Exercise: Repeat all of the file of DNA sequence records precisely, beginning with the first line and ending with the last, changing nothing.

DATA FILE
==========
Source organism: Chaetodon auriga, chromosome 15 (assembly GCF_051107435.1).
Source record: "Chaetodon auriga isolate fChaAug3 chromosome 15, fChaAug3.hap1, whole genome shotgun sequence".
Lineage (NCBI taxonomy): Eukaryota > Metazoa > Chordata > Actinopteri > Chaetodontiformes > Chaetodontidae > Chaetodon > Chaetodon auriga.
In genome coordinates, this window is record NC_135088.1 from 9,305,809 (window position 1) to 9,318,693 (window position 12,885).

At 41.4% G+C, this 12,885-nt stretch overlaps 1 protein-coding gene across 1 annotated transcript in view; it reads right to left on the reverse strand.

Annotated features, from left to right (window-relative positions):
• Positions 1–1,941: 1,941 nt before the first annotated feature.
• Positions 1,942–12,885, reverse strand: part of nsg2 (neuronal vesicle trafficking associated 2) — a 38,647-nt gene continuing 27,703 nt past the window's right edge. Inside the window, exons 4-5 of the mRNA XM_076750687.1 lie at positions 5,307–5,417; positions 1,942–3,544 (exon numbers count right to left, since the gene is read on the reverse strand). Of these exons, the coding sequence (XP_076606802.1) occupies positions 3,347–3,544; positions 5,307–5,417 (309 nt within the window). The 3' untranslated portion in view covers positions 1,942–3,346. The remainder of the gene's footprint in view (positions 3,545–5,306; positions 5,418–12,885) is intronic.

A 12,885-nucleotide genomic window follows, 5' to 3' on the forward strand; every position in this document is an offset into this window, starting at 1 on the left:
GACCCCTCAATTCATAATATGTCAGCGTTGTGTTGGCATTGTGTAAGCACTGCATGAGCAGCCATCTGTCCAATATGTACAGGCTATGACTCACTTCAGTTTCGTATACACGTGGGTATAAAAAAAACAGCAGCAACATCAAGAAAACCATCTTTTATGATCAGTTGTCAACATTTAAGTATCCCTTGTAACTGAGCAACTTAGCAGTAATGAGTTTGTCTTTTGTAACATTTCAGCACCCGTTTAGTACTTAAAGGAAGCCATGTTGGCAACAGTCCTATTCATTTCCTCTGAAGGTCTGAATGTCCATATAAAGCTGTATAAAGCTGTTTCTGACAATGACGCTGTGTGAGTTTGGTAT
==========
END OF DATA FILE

Source organism: Chaetodon auriga, chromosome 15 (assembly GCF_051107435.1).
Source record: "Chaetodon auriga isolate fChaAug3 chromosome 15, fChaAug3.hap1, whole genome shotgun sequence".
Lineage (NCBI taxonomy): Eukaryota > Metazoa > Chordata > Actinopteri > Chaetodontiformes > Chaetodontidae > Chaetodon > Chaetodon auriga.
In genome coordinates, this window is record NC_135088.1 from 9,305,809 (window position 1) to 9,318,693 (window position 12,885).

At 41.4% G+C, this 12,885-nt stretch overlaps 1 protein-coding gene across 1 annotated transcript in view; it reads right to left on the reverse strand.

Annotated features, from left to right (window-relative positions):
• Positions 1–1,941: 1,941 nt before the first annotated feature.
• Positions 1,942–12,885, reverse strand: part of nsg2 (neuronal vesicle trafficking associated 2) — a 38,647-nt gene continuing 27,703 nt past the window's right edge. Inside the window, exons 4-5 of the mRNA XM_076750687.1 lie at positions 5,307–5,417; positions 1,942–3,544 (exon numbers count right to left, since the gene is read on the reverse strand). Of these exons, the coding sequence (XP_076606802.1) occupies positions 3,347–3,544; positions 5,307–5,417 (309 nt within the window). The 3' untranslated portion in view covers positions 1,942–3,346. The remainder of the gene's footprint in view (positions 3,545–5,306; positions 5,418–12,885) is intronic.

A 12,885-nucleotide genomic window follows, 5' to 3' on the forward strand; every position in this document is an offset into this window, starting at 1 on the left:
GACCCCTCAATTCATAATATGTCAGCGTTGTGTTGGCATTGTGTAAGCACTGCATGAGCAGCCATCTGTCCAATATGTACAGGCTATGACTCACTTCAGTTTCGTATACACGTGGGTATAAAAAAAACAGCAGCAACATCAAGAAAACCATCTTTTATGATCAGTTGTCAACATTTAAGTATCCCTTGTAACTGAGCAACTTAGCAGTAATGAGTTTGTCTTTTGTAACATTTCAGCACCCGTTTAGTACTTAAAGGAAGCCATGTTGGCAACAGTCCTATTCATTTCCTCTGAAGGTCTGAATGTCCATATAAAGCTGTATAAAGCTGTTTCTGACAATGACGCTGTGTGAGTTTGGTAT